Miller's 'White Life' Flub Follows Cornyn Tweet Attacked as Pro-Segregation

Republican Representative Mary Miller of Illinois has been criticized for describing the overturn of Roe v. Wade as a "victory for white life" on the same day that Senator John Cornyn's tweet was attacked for allegedly being pro-segregation.

"President Trump, on behalf of all the MAGA patriots in America, I want to thank you for the historic victory for white life in the Supreme Court yesterday," Miller said Saturday, as crowds cheered and applauded at a "Save America" rally in Mendon, Illinois.

Trump-endorsed Miller is running for reelection in the 15th Congressional District against GOP Representative Rodney Davis. The state's primary is set for this Tuesday.

Meanwhile, some Twitter users pointed out that some individuals in the crowd didn't seem to be affected by Miller's comment, including columnist Ahmed Baba who tweeted: "Whether it was a slip or not, the audience heard 'white life' and didn't flinch. They applauded."

Miller's spokesperson Isaiah Wartman told the Associated Press Sunday that her remark was "a mix-up of words," and that the congresswoman meant to say that the overturn of Roe v. Wade was a victory for a "right to life."

"You can clearly see in the video...she's looking at her papers and looking at her speech," Wartman said.

However, some Twitter users didn't find Wartman's argument convincing enough. Twitter user @tooronlists said: "In what universe does someone mix up 'white life' and 'right to life'? There's no Freudian slip here. Mary Miller said EXACTLY what she wanted to say, echoing Barrett's sentiment for a domestic supply of 'white' babies."

Meanwhile, left-leaning pundit Ron Filipkowski tweeted: "I realize she will say it was a mistake, but it's what's in their head. They are constantly complaining about white birth rates."

Miller has made similar controversial comments in January during a Moms for America "Save the Republic" rally where she quoted Nazi leader Adolf Hitler's speech.

"Hitler was right on one thing. He said, 'Whoever has the youth has the future.' Our children are being propagandized....This is the battle," she said. The GOP lawmaker initially defended her comments, but later apologized.

Miller’s ‘White Life’ Flub Follows Cornyn Tweet
Republican Representative Mary Miller of Illinois has been criticized for describing the overturn of "Roe v. Wade" as a "victory for white life." Above, Miller gives remarks after receiving an endorsement during a Save America Rally with former President Donald Trump on Saturday in Mendon, Illinois. Photo by Michael B. Thomas/Getty Images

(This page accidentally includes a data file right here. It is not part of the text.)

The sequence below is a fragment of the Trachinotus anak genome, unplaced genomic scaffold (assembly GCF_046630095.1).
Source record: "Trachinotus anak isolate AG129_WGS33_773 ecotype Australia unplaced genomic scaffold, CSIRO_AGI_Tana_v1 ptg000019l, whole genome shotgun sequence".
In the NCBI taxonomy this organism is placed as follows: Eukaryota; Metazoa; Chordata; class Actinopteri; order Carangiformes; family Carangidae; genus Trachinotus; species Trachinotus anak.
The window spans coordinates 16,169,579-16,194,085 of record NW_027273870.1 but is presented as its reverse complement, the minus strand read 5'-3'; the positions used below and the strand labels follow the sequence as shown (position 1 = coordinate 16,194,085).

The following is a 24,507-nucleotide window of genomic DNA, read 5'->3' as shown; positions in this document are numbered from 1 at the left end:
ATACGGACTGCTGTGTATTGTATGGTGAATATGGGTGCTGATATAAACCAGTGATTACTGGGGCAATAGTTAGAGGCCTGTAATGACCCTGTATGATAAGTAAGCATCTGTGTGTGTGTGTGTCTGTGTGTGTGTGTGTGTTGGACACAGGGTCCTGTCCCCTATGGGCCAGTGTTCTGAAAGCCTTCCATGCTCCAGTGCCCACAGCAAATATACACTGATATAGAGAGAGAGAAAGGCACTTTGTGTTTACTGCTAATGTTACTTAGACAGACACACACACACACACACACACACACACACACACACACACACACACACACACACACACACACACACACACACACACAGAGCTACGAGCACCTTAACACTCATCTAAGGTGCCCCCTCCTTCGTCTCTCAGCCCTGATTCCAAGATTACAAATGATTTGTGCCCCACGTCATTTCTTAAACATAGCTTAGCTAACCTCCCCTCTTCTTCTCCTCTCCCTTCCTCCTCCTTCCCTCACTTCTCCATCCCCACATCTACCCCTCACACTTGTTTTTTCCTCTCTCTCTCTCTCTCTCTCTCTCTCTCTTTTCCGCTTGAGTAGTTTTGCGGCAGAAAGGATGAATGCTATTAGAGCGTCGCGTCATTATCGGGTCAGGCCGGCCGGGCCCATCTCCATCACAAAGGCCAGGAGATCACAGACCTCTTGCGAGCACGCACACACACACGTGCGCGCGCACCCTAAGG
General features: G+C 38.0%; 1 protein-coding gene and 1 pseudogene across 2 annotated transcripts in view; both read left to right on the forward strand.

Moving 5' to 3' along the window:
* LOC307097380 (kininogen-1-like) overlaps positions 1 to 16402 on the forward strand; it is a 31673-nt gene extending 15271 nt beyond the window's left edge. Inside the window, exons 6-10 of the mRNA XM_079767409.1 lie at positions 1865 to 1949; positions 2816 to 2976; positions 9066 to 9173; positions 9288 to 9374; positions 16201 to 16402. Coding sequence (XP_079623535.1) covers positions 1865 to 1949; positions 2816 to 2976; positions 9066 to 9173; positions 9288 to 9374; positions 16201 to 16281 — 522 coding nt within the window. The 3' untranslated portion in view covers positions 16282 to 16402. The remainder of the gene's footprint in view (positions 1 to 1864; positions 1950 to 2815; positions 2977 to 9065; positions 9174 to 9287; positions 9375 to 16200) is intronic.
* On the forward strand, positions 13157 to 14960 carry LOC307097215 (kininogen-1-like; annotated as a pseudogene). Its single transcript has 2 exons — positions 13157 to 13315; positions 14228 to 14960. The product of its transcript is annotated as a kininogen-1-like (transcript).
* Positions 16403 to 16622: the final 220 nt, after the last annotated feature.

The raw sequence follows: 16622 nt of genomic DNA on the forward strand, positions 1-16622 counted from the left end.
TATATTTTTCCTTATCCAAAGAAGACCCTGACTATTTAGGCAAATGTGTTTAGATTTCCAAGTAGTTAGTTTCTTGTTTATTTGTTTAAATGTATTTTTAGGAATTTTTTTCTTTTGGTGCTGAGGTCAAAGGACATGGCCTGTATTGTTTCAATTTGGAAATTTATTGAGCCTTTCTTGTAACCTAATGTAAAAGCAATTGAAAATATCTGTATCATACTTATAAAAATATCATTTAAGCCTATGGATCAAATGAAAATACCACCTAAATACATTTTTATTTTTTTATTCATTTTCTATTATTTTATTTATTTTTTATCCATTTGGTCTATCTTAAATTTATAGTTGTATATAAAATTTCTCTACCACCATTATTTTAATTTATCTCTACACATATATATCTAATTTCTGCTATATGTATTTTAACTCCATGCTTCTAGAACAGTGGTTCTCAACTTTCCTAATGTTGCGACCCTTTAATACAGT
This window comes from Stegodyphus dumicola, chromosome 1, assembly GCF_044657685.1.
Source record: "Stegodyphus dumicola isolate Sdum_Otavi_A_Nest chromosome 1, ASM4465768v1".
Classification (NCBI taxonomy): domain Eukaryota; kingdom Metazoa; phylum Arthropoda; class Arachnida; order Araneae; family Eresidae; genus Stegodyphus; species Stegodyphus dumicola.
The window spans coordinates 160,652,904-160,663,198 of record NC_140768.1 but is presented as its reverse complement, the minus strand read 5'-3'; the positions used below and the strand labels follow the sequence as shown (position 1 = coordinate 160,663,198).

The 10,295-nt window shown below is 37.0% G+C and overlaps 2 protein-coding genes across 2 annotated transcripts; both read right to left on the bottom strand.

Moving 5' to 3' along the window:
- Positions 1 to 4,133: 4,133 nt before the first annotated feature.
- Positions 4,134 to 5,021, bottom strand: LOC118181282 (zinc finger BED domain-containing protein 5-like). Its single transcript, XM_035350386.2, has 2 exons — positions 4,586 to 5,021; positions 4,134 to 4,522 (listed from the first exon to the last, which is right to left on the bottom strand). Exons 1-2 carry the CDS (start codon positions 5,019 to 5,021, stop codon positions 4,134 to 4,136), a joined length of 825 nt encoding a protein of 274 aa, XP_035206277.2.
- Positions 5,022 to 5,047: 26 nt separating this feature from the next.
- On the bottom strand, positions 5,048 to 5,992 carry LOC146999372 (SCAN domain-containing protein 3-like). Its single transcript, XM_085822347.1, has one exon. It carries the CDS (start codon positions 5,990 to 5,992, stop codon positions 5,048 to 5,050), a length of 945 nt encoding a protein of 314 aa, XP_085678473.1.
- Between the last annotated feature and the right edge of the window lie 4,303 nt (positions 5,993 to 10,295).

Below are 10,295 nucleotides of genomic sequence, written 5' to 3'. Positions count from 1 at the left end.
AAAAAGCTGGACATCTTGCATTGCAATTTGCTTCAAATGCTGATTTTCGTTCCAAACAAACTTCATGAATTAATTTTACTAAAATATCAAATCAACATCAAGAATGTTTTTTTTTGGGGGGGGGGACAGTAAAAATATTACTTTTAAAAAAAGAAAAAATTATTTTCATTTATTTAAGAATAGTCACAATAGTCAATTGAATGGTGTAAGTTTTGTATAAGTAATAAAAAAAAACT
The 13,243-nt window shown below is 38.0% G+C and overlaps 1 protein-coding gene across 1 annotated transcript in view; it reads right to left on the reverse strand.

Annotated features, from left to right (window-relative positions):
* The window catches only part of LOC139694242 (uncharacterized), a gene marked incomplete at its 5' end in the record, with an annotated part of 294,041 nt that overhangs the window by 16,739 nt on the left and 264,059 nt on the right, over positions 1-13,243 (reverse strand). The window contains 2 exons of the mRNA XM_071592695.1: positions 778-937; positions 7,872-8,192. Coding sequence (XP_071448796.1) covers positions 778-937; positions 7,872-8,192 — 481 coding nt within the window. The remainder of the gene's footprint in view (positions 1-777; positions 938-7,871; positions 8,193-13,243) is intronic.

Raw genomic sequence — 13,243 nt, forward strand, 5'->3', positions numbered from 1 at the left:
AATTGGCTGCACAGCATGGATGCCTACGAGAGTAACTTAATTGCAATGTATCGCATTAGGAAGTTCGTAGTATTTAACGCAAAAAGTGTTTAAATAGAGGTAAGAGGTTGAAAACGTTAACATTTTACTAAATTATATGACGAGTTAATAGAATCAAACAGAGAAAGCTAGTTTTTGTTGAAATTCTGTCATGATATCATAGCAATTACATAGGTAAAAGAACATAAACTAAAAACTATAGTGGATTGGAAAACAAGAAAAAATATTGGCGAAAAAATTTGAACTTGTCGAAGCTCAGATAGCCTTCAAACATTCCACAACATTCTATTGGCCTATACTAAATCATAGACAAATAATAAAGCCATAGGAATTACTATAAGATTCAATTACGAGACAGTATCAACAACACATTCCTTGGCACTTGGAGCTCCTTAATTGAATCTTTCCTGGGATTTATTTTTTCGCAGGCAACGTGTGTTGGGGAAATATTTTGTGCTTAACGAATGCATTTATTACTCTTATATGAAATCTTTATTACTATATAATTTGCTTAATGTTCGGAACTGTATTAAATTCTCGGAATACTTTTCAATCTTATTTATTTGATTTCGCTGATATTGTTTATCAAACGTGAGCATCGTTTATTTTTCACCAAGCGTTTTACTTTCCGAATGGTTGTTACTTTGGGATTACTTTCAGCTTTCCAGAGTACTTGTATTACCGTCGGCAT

Social media users also took a hit at Cornyn, a Texas Republican, earlier on Saturday after he tweeted about the Supreme Court case Brown v. Board of Education, accusing him of being pro-segregation.

Brown v. Board of Education was a landmark decision made by the Court in 1954 that wiped away segregation by overruling the 1896 ruling Plessy v. Ferguson that legalized the practices of "separate but equal."

Cornyn was targeting former President Barack Obama's comments about the Supreme Court reversing Roe v. Wade, when he mentioned the 1954 ruling.

"Today, the Supreme Court not only reversed nearly 50 years of precedent, it relegated the most intensely personal decision someone can make to the whims of politicians and ideologues—attacking the essential freedoms of millions of Americans," Obama tweeted on Friday.

In response, Cornyn then tweeted: "now do Plessy vs Ferguson/Brown vs Board of Education."

The senator's tweet went viral, with some social media users thinking that he was suggesting that the Supreme Court should overturn Brown v. Board of Education.

"Sounds like you're arguing for a return to segregated schools, Senator," Texas Democratic Representative Joaquin Castro tweeted Saturday.

However, Republican pollster and political operative Logan Dobson jumped to clarify Cornyn's tweet, arguing that the senator didn't mean to suggest returning to segregated schools, but that "he's saying is that Brown v Board of Education correctly overturned 50+ years of Plessy's precedent, thereby pointing out that something being precedent for 50 years doesn't really have anything to do with it being correctly decided."

In a follow up tweet, Cornyn wrote: "Thank goodness some SCOTUS precedents are overruled."

Newsweek reached out to Cornyn's media office for comment.